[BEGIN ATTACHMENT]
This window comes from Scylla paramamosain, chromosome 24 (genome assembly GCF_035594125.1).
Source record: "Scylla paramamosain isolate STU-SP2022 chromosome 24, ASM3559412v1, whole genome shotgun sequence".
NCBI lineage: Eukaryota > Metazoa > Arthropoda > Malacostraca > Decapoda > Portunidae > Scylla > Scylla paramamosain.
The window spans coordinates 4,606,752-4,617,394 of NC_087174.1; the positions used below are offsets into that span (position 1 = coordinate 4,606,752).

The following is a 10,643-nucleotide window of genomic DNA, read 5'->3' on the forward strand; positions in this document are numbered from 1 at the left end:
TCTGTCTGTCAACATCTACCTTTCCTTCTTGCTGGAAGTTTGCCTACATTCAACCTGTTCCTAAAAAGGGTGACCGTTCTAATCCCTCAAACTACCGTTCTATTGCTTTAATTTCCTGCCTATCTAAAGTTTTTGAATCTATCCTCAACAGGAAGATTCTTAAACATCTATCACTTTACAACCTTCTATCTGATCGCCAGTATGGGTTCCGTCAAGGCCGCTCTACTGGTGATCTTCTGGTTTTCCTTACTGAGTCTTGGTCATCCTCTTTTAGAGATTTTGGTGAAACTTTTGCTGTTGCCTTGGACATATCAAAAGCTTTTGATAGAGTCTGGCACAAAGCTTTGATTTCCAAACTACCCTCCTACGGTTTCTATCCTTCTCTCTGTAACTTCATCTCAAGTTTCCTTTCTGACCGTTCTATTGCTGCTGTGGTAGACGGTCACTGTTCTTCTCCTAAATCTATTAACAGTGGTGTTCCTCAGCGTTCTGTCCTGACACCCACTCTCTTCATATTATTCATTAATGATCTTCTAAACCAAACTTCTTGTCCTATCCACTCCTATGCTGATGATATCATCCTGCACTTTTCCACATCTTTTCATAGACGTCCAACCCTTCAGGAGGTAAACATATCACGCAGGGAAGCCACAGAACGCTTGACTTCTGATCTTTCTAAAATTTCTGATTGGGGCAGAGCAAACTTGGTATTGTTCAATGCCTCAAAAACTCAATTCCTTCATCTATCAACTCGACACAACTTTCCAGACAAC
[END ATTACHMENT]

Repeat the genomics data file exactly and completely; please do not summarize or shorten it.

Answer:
This window comes from Scylla paramamosain, chromosome 24 (genome assembly GCF_035594125.1).
Source record: "Scylla paramamosain isolate STU-SP2022 chromosome 24, ASM3559412v1, whole genome shotgun sequence".
NCBI lineage: Eukaryota > Metazoa > Arthropoda > Malacostraca > Decapoda > Portunidae > Scylla > Scylla paramamosain.
The window spans coordinates 4,606,752-4,617,394 of NC_087174.1; the positions used below are offsets into that span (position 1 = coordinate 4,606,752).

The following is a 10,643-nucleotide window of genomic DNA, read 5'->3' on the forward strand; positions in this document are numbered from 1 at the left end:
TCTGTCTGTCAACATCTACCTTTCCTTCTTGCTGGAAGTTTGCCTACATTCAACCTGTTCCTAAAAAGGGTGACCGTTCTAATCCCTCAAACTACCGTTCTATTGCTTTAATTTCCTGCCTATCTAAAGTTTTTGAATCTATCCTCAACAGGAAGATTCTTAAACATCTATCACTTTACAACCTTCTATCTGATCGCCAGTATGGGTTCCGTCAAGGCCGCTCTACTGGTGATCTTCTGGTTTTCCTTACTGAGTCTTGGTCATCCTCTTTTAGAGATTTTGGTGAAACTTTTGCTGTTGCCTTGGACATATCAAAAGCTTTTGATAGAGTCTGGCACAAAGCTTTGATTTCCAAACTACCCTCCTACGGTTTCTATCCTTCTCTCTGTAACTTCATCTCAAGTTTCCTTTCTGACCGTTCTATTGCTGCTGTGGTAGACGGTCACTGTTCTTCTCCTAAATCTATTAACAGTGGTGTTCCTCAGCGTTCTGTCCTGACACCCACTCTCTTCATATTATTCATTAATGATCTTCTAAACCAAACTTCTTGTCCTATCCACTCCTATGCTGATGATATCATCCTGCACTTTTCCACATCTTTTCATAGACGTCCAACCCTTCAGGAGGTAAACATATCACGCAGGGAAGCCACAGAACGCTTGACTTCTGATCTTTCTAAAATTTCTGATTGGGGCAGAGCAAACTTGGTATTGTTCAATGCCTCAAAAACTCAATTCCTTCATCTATCAACTCGACACAACTTTCCAGACAAC